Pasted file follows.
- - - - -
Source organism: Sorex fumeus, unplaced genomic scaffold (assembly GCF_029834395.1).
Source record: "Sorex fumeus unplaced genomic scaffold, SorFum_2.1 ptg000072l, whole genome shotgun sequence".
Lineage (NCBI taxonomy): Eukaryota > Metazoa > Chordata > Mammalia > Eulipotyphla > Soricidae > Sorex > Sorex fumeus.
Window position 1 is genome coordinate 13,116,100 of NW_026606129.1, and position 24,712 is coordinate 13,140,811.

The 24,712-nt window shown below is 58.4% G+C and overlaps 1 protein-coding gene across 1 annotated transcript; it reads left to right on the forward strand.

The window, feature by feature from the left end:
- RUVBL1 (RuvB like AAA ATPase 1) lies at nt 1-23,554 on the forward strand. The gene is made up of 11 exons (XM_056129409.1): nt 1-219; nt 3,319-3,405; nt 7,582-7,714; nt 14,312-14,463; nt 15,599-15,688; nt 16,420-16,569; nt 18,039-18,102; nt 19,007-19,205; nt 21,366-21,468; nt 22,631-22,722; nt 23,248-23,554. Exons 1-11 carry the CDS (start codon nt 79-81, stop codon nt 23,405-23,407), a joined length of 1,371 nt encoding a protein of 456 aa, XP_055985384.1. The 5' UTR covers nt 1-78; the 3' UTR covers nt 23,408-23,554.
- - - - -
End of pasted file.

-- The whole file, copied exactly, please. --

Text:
Source organism: Sorex fumeus, unplaced genomic scaffold (assembly GCF_029834395.1).
Source record: "Sorex fumeus unplaced genomic scaffold, SorFum_2.1 ptg000072l, whole genome shotgun sequence".
Lineage (NCBI taxonomy): Eukaryota > Metazoa > Chordata > Mammalia > Eulipotyphla > Soricidae > Sorex > Sorex fumeus.
Window position 1 is genome coordinate 13,116,100 of NW_026606129.1, and position 24,712 is coordinate 13,140,811.

The 24,712-nt window shown below is 58.4% G+C and overlaps 1 protein-coding gene across 1 annotated transcript; it reads left to right on the forward strand.

The window, feature by feature from the left end:
- RUVBL1 (RuvB like AAA ATPase 1) lies at nt 1-23,554 on the forward strand. The gene is made up of 11 exons (XM_056129409.1): nt 1-219; nt 3,319-3,405; nt 7,582-7,714; nt 14,312-14,463; nt 15,599-15,688; nt 16,420-16,569; nt 18,039-18,102; nt 19,007-19,205; nt 21,366-21,468; nt 22,631-22,722; nt 23,248-23,554. Exons 1-11 carry the CDS (start codon nt 79-81, stop codon nt 23,405-23,407), a joined length of 1,371 nt encoding a protein of 456 aa, XP_055985384.1. The 5' UTR covers nt 1-78; the 3' UTR covers nt 23,408-23,554.